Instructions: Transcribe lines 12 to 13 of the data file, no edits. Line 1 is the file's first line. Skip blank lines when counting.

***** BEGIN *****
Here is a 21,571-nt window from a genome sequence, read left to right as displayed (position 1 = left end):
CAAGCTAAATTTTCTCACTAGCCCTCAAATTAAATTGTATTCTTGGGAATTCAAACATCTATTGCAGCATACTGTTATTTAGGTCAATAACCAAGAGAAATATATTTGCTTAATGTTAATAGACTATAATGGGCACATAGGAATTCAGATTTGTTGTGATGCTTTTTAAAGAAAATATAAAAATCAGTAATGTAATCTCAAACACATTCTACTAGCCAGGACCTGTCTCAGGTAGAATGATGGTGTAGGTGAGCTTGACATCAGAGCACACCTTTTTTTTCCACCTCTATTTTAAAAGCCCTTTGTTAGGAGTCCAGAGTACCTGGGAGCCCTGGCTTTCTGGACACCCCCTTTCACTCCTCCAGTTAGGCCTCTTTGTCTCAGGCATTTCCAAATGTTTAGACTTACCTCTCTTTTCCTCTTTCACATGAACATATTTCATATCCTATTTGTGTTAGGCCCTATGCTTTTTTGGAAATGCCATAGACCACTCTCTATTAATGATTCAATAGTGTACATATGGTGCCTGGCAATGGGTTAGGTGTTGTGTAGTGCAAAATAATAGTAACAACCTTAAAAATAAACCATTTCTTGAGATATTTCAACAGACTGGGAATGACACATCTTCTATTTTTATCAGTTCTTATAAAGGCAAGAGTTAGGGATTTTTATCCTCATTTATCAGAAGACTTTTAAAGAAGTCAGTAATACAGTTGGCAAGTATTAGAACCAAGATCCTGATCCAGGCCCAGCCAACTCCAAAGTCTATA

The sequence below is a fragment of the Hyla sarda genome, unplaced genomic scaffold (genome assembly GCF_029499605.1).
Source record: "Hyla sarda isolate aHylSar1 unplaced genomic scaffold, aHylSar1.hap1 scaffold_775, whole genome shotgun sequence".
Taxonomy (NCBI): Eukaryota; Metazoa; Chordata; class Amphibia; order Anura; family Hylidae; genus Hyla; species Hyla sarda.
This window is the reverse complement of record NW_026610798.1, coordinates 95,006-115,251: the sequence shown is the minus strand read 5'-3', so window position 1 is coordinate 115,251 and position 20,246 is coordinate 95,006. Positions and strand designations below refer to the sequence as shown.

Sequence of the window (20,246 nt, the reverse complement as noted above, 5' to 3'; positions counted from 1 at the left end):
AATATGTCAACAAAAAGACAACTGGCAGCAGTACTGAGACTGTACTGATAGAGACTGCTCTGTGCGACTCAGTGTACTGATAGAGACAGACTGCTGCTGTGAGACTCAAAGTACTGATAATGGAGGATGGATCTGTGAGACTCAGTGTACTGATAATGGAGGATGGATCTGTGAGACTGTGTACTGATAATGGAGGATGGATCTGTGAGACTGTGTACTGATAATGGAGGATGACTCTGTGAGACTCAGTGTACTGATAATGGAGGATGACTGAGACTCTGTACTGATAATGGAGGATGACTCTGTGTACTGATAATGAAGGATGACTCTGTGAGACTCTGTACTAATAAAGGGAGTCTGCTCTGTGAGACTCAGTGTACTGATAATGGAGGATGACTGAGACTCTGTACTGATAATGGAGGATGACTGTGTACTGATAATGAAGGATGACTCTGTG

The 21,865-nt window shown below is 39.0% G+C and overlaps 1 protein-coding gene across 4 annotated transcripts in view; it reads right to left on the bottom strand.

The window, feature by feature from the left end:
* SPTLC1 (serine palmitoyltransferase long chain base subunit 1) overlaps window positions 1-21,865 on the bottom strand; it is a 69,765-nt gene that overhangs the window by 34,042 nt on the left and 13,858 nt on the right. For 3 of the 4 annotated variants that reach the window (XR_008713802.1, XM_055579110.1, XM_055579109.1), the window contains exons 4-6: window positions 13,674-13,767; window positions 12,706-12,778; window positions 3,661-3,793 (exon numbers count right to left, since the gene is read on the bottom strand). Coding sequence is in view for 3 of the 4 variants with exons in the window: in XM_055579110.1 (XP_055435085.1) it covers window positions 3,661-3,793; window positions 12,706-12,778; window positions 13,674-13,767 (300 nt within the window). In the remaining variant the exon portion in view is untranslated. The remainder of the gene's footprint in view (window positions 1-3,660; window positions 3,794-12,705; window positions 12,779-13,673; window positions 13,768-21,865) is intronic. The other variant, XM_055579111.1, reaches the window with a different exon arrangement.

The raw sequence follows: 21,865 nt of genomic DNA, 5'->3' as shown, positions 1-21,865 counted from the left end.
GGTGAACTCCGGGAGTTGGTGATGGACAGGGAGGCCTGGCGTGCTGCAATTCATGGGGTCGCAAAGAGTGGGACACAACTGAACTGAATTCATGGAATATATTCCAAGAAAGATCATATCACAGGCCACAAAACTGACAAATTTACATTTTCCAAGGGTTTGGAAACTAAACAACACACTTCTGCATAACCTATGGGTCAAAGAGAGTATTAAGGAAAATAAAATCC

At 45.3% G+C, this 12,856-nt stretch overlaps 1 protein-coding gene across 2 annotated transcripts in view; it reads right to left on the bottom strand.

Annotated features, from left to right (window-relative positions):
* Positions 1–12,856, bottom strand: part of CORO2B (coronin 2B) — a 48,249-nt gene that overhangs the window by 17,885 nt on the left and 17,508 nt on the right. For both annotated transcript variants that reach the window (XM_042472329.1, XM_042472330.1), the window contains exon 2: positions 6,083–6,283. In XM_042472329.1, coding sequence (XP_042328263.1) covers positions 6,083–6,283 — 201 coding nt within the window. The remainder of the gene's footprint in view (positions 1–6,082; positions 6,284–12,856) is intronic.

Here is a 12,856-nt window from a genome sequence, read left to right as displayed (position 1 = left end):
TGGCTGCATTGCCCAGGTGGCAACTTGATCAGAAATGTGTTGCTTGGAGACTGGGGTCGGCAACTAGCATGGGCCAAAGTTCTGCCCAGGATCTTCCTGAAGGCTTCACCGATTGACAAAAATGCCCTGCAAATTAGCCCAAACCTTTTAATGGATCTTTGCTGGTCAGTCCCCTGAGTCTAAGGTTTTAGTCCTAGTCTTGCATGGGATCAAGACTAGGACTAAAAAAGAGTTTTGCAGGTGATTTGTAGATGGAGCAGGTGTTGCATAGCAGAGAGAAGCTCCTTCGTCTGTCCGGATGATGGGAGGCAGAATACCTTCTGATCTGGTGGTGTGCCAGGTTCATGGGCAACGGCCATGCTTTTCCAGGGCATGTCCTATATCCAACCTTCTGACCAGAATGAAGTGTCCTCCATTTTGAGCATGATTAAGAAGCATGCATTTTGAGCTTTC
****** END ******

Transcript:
The raw sequence follows: 21,865 nt of genomic DNA, 5'->3' as shown, positions 1-21,865 counted from the left end.
GGTGAACTCCGGGAGTTGGTGATGGACAGGGAGGCCTGGCGTGCTGCAATTCATGGGGTCGCAAAGAGTGGGACACAACTGAACTGAATTCATGGAATATATTCCAAGAAAGATCATATCACAGGCCACAAAACTGACAAATTTACATTTTCCAAGGGTTTGGAAACTAAACAACACACTTCTGCATAACCTATGGGTCAAAGAGAGTATTAAGGAAAATAAAATCC